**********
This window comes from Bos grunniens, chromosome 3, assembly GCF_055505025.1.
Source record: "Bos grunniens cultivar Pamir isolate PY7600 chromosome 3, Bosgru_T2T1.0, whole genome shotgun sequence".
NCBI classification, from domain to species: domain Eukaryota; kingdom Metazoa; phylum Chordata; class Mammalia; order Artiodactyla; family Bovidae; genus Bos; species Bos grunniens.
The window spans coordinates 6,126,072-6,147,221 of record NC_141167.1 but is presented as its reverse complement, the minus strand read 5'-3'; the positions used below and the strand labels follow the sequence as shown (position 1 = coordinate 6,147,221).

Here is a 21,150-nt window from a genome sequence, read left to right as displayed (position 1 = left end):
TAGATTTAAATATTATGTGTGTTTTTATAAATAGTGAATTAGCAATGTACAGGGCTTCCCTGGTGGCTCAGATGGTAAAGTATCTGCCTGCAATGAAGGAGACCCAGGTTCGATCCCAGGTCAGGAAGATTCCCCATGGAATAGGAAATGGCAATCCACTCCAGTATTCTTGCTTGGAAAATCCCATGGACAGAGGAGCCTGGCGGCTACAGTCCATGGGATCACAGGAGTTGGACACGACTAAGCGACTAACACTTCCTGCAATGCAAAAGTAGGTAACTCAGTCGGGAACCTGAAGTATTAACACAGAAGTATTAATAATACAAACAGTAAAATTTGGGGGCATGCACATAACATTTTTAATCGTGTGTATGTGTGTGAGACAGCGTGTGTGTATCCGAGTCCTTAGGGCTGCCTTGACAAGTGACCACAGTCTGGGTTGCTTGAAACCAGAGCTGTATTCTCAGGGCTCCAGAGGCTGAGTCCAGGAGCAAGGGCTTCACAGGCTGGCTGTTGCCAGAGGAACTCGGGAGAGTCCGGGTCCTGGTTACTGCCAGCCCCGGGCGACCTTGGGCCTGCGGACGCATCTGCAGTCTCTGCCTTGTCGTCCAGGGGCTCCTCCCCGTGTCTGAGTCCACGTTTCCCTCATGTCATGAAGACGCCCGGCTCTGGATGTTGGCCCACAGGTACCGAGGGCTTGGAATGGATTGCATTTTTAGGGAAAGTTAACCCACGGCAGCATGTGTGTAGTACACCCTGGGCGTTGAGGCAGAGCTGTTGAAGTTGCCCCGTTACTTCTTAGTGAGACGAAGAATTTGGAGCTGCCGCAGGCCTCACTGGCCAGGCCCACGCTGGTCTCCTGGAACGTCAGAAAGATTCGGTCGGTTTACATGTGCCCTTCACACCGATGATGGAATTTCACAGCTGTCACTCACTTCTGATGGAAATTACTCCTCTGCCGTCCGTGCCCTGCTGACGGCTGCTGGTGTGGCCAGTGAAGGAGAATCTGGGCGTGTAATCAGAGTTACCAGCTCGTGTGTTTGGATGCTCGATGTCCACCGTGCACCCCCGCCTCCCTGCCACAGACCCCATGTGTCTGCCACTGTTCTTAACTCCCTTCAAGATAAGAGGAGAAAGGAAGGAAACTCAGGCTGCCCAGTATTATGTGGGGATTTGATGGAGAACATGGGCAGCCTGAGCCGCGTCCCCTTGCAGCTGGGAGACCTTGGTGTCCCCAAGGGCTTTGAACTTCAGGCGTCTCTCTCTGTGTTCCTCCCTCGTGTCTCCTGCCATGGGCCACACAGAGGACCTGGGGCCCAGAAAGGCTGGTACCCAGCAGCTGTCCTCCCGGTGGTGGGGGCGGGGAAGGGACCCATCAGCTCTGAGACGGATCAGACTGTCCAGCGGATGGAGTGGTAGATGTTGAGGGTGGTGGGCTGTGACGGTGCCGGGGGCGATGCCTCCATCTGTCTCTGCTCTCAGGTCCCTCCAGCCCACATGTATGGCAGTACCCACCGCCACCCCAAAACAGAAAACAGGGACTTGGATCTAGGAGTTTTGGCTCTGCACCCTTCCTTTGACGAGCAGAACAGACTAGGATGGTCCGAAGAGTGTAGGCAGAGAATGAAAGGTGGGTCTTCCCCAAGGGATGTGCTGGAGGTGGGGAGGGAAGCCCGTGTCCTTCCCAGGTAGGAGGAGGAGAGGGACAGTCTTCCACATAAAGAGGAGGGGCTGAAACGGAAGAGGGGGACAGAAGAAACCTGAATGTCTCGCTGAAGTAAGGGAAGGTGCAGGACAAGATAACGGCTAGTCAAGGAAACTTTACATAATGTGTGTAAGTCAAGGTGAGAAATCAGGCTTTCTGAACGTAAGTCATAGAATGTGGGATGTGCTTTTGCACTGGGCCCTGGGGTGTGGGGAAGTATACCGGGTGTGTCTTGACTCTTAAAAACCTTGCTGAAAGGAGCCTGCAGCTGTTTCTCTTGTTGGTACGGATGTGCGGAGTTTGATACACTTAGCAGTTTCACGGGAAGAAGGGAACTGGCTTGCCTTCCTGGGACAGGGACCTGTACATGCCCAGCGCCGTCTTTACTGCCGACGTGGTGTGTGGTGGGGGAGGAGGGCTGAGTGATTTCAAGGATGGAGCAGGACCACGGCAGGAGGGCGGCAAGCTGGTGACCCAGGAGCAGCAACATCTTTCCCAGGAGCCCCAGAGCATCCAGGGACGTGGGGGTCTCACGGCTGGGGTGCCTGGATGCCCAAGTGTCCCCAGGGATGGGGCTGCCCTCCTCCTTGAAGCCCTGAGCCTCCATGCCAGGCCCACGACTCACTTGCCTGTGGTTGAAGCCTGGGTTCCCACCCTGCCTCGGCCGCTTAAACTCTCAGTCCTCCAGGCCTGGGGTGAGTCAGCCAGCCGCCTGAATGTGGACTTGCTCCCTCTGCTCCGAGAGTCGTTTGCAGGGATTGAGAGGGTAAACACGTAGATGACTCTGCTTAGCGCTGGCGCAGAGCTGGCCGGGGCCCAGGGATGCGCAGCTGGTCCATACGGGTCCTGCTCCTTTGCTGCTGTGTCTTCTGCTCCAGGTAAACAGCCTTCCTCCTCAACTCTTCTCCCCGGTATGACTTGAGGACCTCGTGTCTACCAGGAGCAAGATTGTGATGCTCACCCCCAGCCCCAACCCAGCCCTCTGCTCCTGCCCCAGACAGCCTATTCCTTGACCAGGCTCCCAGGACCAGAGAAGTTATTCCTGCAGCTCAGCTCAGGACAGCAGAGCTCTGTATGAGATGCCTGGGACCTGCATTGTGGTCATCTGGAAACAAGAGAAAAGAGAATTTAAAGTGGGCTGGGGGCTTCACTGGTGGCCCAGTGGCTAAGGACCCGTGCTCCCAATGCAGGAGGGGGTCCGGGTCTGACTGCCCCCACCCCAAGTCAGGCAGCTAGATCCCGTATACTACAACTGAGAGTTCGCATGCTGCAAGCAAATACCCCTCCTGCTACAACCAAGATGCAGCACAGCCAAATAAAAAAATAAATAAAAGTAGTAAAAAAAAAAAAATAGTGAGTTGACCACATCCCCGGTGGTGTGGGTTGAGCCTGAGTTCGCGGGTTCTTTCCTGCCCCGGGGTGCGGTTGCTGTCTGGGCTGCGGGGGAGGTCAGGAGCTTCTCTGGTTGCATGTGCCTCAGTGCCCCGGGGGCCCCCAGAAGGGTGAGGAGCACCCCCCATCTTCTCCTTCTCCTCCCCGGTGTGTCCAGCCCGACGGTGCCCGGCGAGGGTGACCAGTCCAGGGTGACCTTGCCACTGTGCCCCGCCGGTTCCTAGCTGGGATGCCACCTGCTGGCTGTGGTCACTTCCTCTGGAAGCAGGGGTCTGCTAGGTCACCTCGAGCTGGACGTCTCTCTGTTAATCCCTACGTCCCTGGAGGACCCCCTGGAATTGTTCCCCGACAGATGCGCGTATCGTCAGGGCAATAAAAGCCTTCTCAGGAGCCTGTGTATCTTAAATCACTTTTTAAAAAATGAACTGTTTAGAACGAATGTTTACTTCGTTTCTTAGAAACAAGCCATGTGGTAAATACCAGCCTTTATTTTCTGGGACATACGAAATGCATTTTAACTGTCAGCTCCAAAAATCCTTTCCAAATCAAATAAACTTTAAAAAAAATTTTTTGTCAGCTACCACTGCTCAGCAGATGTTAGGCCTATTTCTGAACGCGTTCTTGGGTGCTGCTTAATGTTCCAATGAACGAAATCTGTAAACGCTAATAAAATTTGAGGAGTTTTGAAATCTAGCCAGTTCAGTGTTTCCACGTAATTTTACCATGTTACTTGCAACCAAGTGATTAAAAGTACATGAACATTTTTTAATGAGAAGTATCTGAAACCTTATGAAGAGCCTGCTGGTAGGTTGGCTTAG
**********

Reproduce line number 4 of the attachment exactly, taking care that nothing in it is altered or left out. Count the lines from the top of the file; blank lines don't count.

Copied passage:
The window spans coordinates 6,126,072-6,147,221 of record NC_141167.1 but is presented as its reverse complement, the minus strand read 5'-3'; the positions used below and the strand labels follow the sequence as shown (position 1 = coordinate 6,147,221).